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Mongolian Herders’ Homes

Quick! Pack your yurt in a camel-drawn cart! Join nomadic shepherds in Mongolia as you roam central Asia’s steppes to find greener pastures for your animals.

  • Grade 4
    Grade 5
    Grade 6
  • 60 to 90 Minutes
  • Directions

    1. For hundreds of years, Mongolian nomads have been on the move in search of pastures for their yaks, goats, sheep, cows, camels, and horses. Ask students how this way of life may have affected their housing. What materials do they use to construct their yurts? Invite students to investigate more about these people who live much like than ancestors did. Organize text and electronic resources to assist with this study.
    2. Provide time for students to share their learning in small groups or as a whole class experience. Then have students prepare to make a replica of their portable homes called gers (yurt in Turkish). Here are some suggestions to get started.
    3. Use Crayola Model Magic® Naturals or blend white Model Magic with color from Crayola Washable Multicultural Markers to create the color of felt used by the nomads. On a cardboard base, place a ring of Crayola Model Magic. Insert craft sticks into the Model Magic to form the rounded skeleton of the ger. Or cover a round recycled plastic container such as a margarine tub with Model Magic.
    4. Doors on gers face south and have intricate carvings. Students use craft sticks to carve door designs in the modeling compound. With Crayola Scissors, cut fabric to drape over or inside the ger. Remind students that the home must be ready to pack up and be on the move within an hour!
    5. Ask students to imagine guests are coming to their yurt. What do would serve them? Airag (mares’ milk) is traditionally offered to visitors. Share what you’ve learned with your classmates as graciously as you would welcome visitors to your ger during this visit.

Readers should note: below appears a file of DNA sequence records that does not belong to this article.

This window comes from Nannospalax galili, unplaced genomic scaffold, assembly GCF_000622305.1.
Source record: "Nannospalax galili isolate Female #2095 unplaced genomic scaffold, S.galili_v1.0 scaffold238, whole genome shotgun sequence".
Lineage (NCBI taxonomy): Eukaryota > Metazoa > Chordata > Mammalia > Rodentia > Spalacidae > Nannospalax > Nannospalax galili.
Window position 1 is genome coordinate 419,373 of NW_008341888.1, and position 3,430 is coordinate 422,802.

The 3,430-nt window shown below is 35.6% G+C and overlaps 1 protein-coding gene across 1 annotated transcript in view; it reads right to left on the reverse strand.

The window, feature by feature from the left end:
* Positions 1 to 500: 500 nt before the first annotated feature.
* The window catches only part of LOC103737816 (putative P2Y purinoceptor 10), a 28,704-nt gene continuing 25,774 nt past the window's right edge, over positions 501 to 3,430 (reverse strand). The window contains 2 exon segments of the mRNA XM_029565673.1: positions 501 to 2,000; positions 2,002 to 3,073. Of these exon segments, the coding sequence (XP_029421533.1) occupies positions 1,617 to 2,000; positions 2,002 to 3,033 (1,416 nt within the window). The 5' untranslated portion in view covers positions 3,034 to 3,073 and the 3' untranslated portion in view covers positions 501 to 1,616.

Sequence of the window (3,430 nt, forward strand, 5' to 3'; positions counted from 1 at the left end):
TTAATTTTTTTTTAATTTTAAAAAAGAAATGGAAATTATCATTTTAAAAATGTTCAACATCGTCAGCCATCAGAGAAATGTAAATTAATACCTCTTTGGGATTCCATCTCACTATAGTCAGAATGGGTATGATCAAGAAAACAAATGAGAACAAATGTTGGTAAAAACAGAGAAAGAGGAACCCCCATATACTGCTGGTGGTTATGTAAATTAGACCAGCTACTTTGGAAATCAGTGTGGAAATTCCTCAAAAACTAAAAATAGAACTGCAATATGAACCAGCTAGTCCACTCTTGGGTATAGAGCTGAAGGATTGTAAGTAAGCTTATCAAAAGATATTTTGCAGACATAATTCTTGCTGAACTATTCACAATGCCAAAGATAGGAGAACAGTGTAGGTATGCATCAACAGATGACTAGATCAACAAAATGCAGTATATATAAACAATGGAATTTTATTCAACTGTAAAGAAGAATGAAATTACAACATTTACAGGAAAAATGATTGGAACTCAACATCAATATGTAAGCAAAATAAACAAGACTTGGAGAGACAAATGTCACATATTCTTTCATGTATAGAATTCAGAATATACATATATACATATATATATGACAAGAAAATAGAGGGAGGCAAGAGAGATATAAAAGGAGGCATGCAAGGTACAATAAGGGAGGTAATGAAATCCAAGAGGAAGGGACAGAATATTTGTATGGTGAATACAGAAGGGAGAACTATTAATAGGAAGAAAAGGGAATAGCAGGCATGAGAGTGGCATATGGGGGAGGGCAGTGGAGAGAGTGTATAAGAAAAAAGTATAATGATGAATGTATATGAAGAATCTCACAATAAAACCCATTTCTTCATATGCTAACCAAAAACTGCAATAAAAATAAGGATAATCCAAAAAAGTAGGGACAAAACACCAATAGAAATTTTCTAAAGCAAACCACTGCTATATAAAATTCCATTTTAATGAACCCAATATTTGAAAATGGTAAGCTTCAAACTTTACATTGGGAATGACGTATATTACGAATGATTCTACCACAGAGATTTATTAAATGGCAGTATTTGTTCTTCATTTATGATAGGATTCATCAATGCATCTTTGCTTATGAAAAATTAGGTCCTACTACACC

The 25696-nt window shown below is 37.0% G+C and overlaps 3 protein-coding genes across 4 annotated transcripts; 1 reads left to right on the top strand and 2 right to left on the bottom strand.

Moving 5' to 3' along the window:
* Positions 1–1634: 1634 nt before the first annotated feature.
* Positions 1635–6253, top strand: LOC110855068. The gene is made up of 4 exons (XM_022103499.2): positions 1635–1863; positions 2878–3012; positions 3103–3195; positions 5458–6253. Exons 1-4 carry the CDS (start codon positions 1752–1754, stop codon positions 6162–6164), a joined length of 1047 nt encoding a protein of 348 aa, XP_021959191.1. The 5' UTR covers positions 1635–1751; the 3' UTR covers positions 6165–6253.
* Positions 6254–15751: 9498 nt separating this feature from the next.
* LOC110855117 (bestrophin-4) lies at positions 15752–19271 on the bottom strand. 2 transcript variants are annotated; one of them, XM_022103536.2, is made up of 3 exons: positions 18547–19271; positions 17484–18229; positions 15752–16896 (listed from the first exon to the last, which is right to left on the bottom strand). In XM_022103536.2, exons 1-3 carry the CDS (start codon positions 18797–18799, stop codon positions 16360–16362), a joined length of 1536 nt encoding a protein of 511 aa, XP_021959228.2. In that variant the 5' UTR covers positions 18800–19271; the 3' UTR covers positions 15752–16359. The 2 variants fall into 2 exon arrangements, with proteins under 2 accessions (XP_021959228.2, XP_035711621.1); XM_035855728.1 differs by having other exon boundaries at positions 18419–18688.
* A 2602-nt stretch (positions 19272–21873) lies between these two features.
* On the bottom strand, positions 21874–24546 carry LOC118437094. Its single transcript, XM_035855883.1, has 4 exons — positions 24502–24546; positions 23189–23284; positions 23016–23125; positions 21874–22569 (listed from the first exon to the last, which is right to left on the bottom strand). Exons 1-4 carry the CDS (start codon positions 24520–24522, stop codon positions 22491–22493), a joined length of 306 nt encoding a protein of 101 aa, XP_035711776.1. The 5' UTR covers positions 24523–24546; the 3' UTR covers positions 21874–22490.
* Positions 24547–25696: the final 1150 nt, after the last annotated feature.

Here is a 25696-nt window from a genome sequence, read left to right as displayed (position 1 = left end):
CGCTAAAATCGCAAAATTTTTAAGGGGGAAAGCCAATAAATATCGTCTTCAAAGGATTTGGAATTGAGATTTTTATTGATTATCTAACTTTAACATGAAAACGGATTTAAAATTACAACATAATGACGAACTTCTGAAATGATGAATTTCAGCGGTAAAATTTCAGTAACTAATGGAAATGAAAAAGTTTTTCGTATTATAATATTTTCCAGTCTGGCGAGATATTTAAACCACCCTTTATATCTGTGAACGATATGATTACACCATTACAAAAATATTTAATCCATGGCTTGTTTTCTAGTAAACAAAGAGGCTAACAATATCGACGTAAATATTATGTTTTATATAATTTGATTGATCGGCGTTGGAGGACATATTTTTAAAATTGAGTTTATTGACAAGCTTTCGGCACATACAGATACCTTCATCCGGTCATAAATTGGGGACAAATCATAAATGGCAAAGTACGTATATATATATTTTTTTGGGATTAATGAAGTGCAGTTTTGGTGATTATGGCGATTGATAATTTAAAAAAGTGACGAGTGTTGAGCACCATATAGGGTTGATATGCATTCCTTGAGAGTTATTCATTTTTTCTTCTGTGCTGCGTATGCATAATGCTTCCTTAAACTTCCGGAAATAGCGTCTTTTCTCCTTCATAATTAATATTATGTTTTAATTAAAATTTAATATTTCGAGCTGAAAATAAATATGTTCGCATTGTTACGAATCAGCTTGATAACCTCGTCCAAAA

• Standards

    LA: Integrate information from several texts on the same topic in order to write or speak about the subject knowledgeably.

    LA: Write informative/explanatory texts to examine a topic and convey ideas, concepts, and information through the selection, organization, and analysis of relevant content.

    LA: Engage effectively in a range of collaborative discussions with diverse partners on grade level topics and texts, building on others' ideas and expressing their own clearly.

    LA: Report on a topic or text, tell a story, or recount an experience with appropriate facts and relevant, descriptive details, speaking clearly at an understandable pace.

    SS: Describe ways in which language, stories, folktales, music, and artistic creations serve as expressions of culture and influence behavior of people living in a particular culture.

    SS: Use appropriate resources, data sources, and geographic tools to generate, manipulate, and interpret information.

    SS: Describe how people create places that reflect ideas, personality, culture, and wants and needs as they design homes, playgrounds, classrooms, and the like.

    SS: Examine the interaction of human beings and their physical environment, the use of land, building of cities, and ecosystem changes in selected locales and regions.

    VA: Intentionally take advantage of the qualities and characteristics of art media, techniques, and processes to enhance communication of experiences and ideas.

    VA: Select and use the qualities of structures and functions of art to improve communication of ideas.

  • Adaptations

    Possible classroom resources include: The Rise and Fall of the Second Largest Empire in History: How Genghis Khan's Mongols Almost Conquered the World by Thomas J. Craughwell; Genghis Khan and the Making of the Modern World by Jack Weatherford; The Secret History of the Mongol Queens: How the Daughters of Genghis Khan Rescued His Empire by Jack Weatherford

    Once students have completed their model gers, encourage them to add people dressed in appropriate clothing for the climate, animals indigenous to the area, and steppes to create a realistic scene.

    Students compare the lives of Mongolian nomads to shepherds in other parts of Asia such as Kazakhstan and Ukraine. Identify the area known as the steppes of Asia on a map. What is the terrain and weather like there?

    Mongolian shepherds produce wool, cashmere, etc. Students learn more about farming inn Mongolia and organize their findings into an electronic presentation for classmates.


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